Astros Surveilled Opposing Dugouts During Road Games


Earlier this week, multiple reports alleged the Houston Astros used a team employee to record and monitor the opposing team's dugout during both the ALDS and ALCS.

Red Sox ace Chris Sale won't pitch Game 5 of Boston's league championship series against the Houston Astros, manager Alex Cora announced Wednesday evening. The man had a small camera and was texting frequently, but did not have a media credential. The man was removed from the area "several times" by security personnel, a source told The Associated Press. Back in 2015, the Royals believed the Blue Jays were stealing signs during the 2015 ALCS (to say nothing of the infamous "man in white" conspiracy in Toronto a few years prior).

Security sources say they had been warned about the man, because of some suspicious activity in Houston's ALDS series against the Cleveland Indians.

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The Indians entered the series concerned the Astros, who have been suspected of cheating in the past, had stolen some signs or had other useful information about them, one person said.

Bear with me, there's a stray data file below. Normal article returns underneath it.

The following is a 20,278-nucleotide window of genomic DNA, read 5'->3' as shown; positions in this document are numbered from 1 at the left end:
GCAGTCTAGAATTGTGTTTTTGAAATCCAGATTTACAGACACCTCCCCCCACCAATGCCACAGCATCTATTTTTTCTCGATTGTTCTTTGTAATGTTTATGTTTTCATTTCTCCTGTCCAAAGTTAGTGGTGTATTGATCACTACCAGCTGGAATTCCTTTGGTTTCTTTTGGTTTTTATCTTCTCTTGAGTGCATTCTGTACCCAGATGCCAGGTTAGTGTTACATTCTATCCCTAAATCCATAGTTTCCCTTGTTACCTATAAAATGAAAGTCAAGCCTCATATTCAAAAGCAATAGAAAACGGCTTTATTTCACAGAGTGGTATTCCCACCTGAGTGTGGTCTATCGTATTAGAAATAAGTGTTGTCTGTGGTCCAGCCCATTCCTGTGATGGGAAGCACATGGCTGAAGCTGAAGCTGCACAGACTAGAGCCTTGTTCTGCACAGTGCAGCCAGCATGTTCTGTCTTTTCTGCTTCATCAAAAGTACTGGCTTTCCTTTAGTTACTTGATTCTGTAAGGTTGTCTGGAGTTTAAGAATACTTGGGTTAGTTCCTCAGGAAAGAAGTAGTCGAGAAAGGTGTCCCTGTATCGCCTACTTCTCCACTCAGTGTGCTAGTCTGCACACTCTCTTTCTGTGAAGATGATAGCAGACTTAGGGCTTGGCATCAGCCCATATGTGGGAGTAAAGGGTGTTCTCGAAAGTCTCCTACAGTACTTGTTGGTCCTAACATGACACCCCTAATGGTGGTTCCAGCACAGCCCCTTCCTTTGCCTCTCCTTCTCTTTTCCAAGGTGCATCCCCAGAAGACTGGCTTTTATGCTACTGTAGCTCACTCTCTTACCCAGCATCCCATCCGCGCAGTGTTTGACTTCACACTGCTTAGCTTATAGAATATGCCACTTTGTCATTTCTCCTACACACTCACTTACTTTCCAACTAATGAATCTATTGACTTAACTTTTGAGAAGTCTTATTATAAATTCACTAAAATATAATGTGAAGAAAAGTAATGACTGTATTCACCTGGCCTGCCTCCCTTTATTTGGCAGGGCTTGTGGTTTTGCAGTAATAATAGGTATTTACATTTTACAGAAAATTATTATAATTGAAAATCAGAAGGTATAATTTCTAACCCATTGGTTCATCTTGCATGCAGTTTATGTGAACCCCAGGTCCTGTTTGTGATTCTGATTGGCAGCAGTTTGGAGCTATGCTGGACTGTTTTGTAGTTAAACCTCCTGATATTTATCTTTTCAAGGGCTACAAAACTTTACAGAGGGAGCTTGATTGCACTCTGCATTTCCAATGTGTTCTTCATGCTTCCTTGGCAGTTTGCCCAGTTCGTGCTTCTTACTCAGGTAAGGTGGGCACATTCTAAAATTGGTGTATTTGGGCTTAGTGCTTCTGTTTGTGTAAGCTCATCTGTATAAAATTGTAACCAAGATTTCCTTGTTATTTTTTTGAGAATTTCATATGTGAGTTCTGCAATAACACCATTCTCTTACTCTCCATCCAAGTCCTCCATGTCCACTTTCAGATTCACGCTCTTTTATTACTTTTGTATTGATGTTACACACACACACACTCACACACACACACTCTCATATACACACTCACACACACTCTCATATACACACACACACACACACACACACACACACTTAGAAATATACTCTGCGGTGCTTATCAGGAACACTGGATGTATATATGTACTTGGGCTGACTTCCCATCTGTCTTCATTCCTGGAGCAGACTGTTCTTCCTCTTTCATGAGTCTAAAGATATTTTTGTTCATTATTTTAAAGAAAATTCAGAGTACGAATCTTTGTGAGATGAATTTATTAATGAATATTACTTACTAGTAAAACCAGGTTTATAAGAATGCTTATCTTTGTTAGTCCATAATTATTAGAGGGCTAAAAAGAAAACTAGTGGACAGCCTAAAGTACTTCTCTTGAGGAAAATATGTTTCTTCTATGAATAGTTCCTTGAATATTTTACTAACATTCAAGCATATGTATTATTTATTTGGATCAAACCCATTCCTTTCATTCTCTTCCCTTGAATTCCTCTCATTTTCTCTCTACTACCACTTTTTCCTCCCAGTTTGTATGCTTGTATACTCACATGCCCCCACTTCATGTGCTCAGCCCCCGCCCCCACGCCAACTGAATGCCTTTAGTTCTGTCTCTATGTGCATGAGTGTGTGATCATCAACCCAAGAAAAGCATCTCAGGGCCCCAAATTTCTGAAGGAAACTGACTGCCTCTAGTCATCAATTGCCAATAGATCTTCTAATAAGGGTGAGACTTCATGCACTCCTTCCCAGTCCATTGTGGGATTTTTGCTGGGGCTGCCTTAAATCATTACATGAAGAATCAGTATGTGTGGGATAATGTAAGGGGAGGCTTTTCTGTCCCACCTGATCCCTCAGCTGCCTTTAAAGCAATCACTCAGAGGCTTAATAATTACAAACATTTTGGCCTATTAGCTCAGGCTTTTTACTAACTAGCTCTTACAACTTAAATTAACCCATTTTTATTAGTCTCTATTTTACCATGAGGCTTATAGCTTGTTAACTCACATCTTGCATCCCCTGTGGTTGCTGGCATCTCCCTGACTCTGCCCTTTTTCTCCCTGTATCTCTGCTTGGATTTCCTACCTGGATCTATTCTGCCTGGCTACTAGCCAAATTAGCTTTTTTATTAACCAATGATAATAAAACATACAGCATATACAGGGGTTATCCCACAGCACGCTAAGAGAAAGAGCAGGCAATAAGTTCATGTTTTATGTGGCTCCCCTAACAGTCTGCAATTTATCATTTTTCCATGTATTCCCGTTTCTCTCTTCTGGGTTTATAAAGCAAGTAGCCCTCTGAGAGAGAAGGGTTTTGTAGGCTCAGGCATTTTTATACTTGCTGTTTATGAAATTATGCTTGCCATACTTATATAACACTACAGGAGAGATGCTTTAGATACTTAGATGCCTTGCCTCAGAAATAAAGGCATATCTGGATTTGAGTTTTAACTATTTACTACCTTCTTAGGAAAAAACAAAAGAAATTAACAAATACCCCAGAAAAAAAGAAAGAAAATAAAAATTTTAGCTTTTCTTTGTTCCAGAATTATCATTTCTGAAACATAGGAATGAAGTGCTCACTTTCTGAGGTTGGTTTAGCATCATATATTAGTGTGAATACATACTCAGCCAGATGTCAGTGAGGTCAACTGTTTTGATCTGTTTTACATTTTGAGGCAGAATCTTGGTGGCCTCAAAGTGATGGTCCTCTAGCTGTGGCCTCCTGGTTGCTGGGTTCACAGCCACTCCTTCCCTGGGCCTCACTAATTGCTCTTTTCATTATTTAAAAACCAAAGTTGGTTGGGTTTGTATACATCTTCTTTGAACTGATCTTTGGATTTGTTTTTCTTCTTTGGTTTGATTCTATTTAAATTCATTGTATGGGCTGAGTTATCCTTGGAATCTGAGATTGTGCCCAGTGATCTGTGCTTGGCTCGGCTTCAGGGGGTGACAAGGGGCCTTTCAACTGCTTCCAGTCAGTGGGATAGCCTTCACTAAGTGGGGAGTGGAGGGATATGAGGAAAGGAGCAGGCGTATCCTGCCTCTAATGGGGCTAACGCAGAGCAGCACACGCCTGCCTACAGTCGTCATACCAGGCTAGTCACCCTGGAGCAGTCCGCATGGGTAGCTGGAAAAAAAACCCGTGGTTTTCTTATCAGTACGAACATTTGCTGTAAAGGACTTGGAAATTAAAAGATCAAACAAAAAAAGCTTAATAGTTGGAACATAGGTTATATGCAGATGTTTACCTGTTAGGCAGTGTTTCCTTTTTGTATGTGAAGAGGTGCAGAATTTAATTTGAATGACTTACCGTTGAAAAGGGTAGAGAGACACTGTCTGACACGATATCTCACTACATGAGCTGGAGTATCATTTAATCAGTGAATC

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But while the Astros feel absolved of any wrongdoing, the incidents taking place during baseball's greatest month have raised questions about sign-stealing and ethics in the age of high-speed, high-definition cameras.

Asked if he thought anything untoward was going on at Fenway Park during Games 1 and 2, Cora said, "No, I don't". Teams routinely try to gain an advantage by trying to detect patterns, whether it's a catcher showing signs to a pitcher on the mound or a third-base coach relaying signs to a batter. Astros manager AJ Hinch said he was also aware of the report.

"No, I don't", he said.

The Indians reportedly filed a complaint Tuesday with Major League Baseball alleging that the Astros had an employee who was attempting to video Cleveland's dugout during the ALDS. While he doesn't cite specific teams that have been placed under the microscope, it's worth remembering that the Red Sox themselves were fined in 2017 for illegal use of an Apple Watch in the dugout in an effort to steal signs from the division-rival Yankees.